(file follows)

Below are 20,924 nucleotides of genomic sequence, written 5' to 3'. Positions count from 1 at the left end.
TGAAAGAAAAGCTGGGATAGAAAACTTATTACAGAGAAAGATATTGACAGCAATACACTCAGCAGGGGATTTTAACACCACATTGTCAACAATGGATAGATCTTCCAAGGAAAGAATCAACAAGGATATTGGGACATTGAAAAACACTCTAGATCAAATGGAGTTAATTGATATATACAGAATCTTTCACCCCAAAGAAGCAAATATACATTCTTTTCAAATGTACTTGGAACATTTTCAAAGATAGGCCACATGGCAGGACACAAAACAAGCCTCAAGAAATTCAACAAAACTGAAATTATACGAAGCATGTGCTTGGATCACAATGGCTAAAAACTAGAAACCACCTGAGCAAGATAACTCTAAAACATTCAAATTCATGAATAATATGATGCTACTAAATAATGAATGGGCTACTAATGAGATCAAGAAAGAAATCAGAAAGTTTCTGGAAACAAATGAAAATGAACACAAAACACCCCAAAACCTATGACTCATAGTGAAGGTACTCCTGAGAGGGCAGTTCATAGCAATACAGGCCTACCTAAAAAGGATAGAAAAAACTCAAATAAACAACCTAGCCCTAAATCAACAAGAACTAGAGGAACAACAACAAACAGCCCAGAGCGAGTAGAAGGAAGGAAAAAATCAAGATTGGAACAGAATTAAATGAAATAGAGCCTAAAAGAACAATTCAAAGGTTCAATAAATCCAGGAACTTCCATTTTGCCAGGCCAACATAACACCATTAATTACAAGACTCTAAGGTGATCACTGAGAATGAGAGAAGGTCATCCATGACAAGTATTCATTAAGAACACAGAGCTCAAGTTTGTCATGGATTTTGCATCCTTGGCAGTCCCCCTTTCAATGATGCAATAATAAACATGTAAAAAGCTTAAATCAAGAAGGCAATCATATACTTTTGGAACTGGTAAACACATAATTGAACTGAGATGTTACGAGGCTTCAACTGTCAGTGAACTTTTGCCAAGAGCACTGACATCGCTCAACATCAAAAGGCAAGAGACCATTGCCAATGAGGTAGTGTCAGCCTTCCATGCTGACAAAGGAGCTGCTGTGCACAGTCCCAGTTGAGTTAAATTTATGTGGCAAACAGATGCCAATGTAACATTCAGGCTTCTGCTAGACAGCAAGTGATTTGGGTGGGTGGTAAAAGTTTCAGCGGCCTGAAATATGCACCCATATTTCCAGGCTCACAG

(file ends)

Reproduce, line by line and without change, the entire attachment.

Below are 20,924 nucleotides of genomic sequence, written 5' to 3'. Positions count from 1 at the left end.
TGAAAGAAAAGCTGGGATAGAAAACTTATTACAGAGAAAGATATTGACAGCAATACACTCAGCAGGGGATTTTAACACCACATTGTCAACAATGGATAGATCTTCCAAGGAAAGAATCAACAAGGATATTGGGACATTGAAAAACACTCTAGATCAAATGGAGTTAATTGATATATACAGAATCTTTCACCCCAAAGAAGCAAATATACATTCTTTTCAAATGTACTTGGAACATTTTCAAAGATAGGCCACATGGCAGGACACAAAACAAGCCTCAAGAAATTCAACAAAACTGAAATTATACGAAGCATGTGCTTGGATCACAATGGCTAAAAACTAGAAACCACCTGAGCAAGATAACTCTAAAACATTCAAATTCATGAATAATATGATGCTACTAAATAATGAATGGGCTACTAATGAGATCAAGAAAGAAATCAGAAAGTTTCTGGAAACAAATGAAAATGAACACAAAACACCCCAAAACCTATGACTCATAGTGAAGGTACTCCTGAGAGGGCAGTTCATAGCAATACAGGCCTACCTAAAAAGGATAGAAAAAACTCAAATAAACAACCTAGCCCTAAATCAACAAGAACTAGAGGAACAACAACAAACAGCCCAGAGCGAGTAGAAGGAAGGAAAAAATCAAGATTGGAACAGAATTAAATGAAATAGAGCCTAAAAGAACAATTCAAAGGTTCAATAAATCCAGGAACTTCCATTTTGCCAGGCCAACATAACACCATTAATTACAAGACTCTAAGGTGATCACTGAGAATGAGAGAAGGTCATCCATGACAAGTATTCATTAAGAACACAGAGCTCAAGTTTGTCATGGATTTTGCATCCTTGGCAGTCCCCCTTTCAATGATGCAATAATAAACATGTAAAAAGCTTAAATCAAGAAGGCAATCATATACTTTTGGAACTGGTAAACACATAATTGAACTGAGATGTTACGAGGCTTCAACTGTCAGTGAACTTTTGCCAAGAGCACTGACATCGCTCAACATCAAAAGGCAAGAGACCATTGCCAATGAGGTAGTGTCAGCCTTCCATGCTGACAAAGGAGCTGCTGTGCACAGTCCCAGTTGAGTTAAATTTATGTGGCAAACAGATGCCAATGTAACATTCAGGCTTCTGCTAGACAGCAAGTGATTTGGGTGGGTGGTAAAAGTTTCAGCGGCCTGAAATATGCACCCATATTTCCAGGCTCACAG